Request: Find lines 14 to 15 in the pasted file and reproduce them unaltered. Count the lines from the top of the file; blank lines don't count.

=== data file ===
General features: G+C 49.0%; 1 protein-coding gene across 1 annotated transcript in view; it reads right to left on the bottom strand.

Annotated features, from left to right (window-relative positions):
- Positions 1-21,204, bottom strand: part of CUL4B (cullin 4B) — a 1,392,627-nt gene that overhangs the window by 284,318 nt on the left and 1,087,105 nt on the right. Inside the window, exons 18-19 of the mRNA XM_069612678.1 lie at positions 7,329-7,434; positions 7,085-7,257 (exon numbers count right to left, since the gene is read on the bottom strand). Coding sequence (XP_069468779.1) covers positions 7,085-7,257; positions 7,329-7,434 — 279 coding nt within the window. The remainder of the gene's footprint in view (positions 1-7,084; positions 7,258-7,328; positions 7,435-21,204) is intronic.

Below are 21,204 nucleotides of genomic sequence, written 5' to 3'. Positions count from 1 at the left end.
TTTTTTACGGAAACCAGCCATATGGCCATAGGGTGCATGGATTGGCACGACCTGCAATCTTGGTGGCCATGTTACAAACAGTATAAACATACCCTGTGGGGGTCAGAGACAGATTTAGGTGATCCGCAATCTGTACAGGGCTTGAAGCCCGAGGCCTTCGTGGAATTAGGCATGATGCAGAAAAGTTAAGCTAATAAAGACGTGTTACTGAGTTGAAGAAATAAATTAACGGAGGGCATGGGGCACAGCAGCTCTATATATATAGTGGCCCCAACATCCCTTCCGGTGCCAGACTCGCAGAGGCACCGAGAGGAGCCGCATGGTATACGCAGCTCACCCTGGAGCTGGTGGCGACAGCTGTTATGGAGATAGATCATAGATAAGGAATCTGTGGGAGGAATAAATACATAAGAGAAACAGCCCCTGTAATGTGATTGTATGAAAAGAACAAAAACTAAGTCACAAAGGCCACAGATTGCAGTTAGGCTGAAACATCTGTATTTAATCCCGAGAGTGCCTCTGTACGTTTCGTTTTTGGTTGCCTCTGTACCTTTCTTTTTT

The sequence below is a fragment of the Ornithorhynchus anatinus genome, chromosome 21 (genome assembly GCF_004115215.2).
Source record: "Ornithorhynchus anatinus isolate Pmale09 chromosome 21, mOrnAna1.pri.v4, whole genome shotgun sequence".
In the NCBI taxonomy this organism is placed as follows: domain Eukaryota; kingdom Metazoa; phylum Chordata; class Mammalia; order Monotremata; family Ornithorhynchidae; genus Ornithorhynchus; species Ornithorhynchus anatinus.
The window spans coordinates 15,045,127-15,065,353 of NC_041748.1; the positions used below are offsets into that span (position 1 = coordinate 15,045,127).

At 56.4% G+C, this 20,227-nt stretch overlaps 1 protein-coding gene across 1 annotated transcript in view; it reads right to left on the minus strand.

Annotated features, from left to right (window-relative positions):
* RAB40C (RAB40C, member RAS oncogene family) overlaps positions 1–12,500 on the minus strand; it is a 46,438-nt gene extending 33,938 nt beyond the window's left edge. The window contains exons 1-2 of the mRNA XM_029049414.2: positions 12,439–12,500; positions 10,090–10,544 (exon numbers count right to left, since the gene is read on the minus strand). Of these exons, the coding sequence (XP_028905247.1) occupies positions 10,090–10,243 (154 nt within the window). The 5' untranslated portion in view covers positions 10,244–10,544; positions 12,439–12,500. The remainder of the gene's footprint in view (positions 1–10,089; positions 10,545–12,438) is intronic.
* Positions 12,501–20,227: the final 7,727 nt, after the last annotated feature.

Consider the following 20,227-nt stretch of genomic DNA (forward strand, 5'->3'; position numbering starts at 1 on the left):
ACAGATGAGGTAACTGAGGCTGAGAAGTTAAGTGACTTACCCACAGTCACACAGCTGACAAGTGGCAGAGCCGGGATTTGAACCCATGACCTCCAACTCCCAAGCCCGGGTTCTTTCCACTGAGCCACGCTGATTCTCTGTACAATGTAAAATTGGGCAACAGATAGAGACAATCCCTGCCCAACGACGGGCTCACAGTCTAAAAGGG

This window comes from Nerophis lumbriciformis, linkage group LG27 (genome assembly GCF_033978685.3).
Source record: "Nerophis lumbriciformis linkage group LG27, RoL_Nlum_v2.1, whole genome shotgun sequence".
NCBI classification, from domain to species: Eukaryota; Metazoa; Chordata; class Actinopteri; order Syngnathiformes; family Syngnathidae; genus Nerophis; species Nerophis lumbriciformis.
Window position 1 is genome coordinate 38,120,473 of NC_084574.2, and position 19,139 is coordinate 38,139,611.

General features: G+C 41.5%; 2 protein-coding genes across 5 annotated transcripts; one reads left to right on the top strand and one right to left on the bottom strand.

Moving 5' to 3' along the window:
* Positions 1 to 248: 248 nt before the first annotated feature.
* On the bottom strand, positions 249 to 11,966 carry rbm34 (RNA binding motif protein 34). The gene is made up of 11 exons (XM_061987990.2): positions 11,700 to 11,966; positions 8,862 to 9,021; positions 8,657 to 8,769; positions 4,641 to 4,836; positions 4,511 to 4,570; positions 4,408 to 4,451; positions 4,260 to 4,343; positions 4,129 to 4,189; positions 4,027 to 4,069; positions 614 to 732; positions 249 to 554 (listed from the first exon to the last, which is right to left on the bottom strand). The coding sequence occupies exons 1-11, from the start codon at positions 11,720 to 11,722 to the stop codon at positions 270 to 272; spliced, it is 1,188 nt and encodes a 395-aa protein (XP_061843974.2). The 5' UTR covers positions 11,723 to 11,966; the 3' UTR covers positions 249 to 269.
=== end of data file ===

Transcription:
Consider the following 20,227-nt stretch of genomic DNA (forward strand, 5'->3'; position numbering starts at 1 on the left):
ACAGATGAGGTAACTGAGGCTGAGAAGTTAAGTGACTTACCCACAGTCACACAGCTGACAAGTGGCAGAGCCGGGATTTGAACCCATGACCTCCAACTCCCAAGCCCGGGTTCTTTCCACTGAGCCACGCTGATTCTCTGTACAATGTAAAATTGGGCAACAGATAGAGACAATCCCTGCCCAACGACGGGCTCACAGTCTAAAAGGG